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First Time Wine Tasting?

Updated on October 12, 2013

Getting Into Wine

If you are developing a slight interest in wine and want to further develop your palate, it is important not to over complicate the situation. On a visit to a wine tasting room you might hear some wine snobs commenting how they smell tart cherries in a Cabernet or bananas in their Chardonnay, while you are wondering how the f*%$ can fermented grape juice smell like bananas. Don't panic! It is possible to enjoy wine without recognizing all of the nuances within a certain wine, and if you pursue your interest in wine further you too will begin to recognize the finer qualities of a good wine.

Vines on the Italian Riviera and Lambrusco grapes in Emilia Romagna

Understand the Basics

1. Many novice wine drinkers say they prefer an either white or red wine. Often I hear the ladies say they can only drink fruit forward white wines while dudes seem to be after the red, more robust and stronger wines. A true wine aficionado would not even consider this notion because wines, white or red, offer a different but equally rewarding experience. If you find yourself in a tasting room be sure to try all the wines available to determine which varietals suit your personal tastes. Wine pourers in tasting rooms will always start you off with the white, more delicate, wines and then move across the spectrum to the more heavy bodied reds. Take your time and imagine what foods would go well with each individual wine. Tasting rooms usually provide a list and pencil and it is a good ideas to make notes as you taste.

Tasting Room Etiquette

2. Walking into a tasting room for the first time can be intimidating, especially if you are in a more upscale region like Napa Valley, California. Do not let this discourage you. However, It is important to observe wine tasting etiquette when tasting in a winery. Never slam the wine down your throat in one gulp. This sends red flags to pourers that you are just there to get a buzz. They might be hesitant to serve you if they notice any rowdy or drunken behavior. If you have been tasting all day and you are a bit buzzed try your best to compose yourself. If you taste a wine that you don't like dump it into the bucket provided. Pourers love to see you dumping the occasional pour. This indicates that you actually have a palate. Remember that you are not obligated to like every sip that you try. Never ask them to pour you a full glass. By law it is illegal for them to serve you more than a taste. However, if you tried a nice Chardonnay that you really liked in the beginning of the tasting, do not hesitate to ask the pourer to revisit that particular wine. They are always happy to give you another taste. Wineries are not bars. They exist to sell a product and wine is a product that must be sampled before bought.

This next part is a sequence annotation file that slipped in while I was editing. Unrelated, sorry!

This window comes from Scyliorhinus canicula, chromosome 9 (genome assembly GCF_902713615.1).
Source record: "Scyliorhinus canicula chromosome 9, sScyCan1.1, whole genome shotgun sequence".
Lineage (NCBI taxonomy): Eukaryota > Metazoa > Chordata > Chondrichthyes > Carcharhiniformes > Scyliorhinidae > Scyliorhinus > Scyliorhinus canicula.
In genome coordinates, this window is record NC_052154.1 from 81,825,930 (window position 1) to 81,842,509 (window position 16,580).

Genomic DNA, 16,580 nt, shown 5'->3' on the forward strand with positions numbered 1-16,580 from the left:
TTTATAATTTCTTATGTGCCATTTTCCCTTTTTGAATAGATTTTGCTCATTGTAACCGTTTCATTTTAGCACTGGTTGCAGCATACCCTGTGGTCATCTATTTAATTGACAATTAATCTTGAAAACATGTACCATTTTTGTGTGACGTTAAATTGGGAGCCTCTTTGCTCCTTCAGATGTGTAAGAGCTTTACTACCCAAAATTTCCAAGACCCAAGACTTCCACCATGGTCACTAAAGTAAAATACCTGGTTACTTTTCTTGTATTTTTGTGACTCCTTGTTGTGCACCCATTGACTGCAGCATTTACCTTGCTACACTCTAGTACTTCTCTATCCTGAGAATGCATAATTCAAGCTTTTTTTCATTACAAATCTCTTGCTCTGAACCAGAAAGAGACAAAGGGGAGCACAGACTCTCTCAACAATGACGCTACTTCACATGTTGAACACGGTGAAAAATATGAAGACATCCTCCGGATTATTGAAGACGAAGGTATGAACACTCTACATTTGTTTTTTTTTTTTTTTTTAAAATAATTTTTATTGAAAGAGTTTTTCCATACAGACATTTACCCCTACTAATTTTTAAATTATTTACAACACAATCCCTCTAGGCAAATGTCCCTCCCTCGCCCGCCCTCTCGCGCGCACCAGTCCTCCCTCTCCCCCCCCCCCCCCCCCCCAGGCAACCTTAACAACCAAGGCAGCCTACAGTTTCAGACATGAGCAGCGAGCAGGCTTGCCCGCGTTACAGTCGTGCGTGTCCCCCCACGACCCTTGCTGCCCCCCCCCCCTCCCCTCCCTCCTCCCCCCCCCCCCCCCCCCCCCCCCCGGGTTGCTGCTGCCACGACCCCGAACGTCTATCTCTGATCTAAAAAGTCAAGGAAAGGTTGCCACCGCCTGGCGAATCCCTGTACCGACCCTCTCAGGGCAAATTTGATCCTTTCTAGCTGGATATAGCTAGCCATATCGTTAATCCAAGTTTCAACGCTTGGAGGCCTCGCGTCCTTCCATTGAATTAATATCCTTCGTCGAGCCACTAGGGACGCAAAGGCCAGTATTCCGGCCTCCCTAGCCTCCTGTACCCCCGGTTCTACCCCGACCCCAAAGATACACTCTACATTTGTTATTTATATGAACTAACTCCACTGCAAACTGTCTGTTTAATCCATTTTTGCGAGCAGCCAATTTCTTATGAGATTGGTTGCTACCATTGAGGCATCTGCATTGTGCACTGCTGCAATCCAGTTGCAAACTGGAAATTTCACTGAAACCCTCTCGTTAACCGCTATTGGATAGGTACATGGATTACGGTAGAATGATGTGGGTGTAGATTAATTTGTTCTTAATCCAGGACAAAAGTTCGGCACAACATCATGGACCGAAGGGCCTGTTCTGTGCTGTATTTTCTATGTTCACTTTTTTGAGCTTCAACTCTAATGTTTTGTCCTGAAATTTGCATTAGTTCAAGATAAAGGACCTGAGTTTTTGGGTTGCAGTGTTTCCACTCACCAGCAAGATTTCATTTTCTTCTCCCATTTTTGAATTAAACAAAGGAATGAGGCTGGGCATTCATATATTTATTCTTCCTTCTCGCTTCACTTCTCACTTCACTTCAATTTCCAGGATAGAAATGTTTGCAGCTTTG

Don't Fatigue Your Palate

3. Limit the amount of wineries you visit in one day. After 3-4 tastings you will likely not be able to really taste the wine because your palate will be fatigued. For me, my best tasting experience is usually the second tasting room that I visit. The first tasting awakens my palate and by the second I am usually able to really decipher the major characteristics of each wine. Being in this 'zone' only lasts a short time but makes your visit to wine country completely worth the trouble. It is also a good idea to start tasting early in day. Most people's senses are heightened in the morning which allows peak enjoyment of the tasting experience.

Foxen Canyon Road in Los Olivos, California
Foxen Canyon Road in Los Olivos, California
A Beautiful Drive in Santa Barbara's Wine Country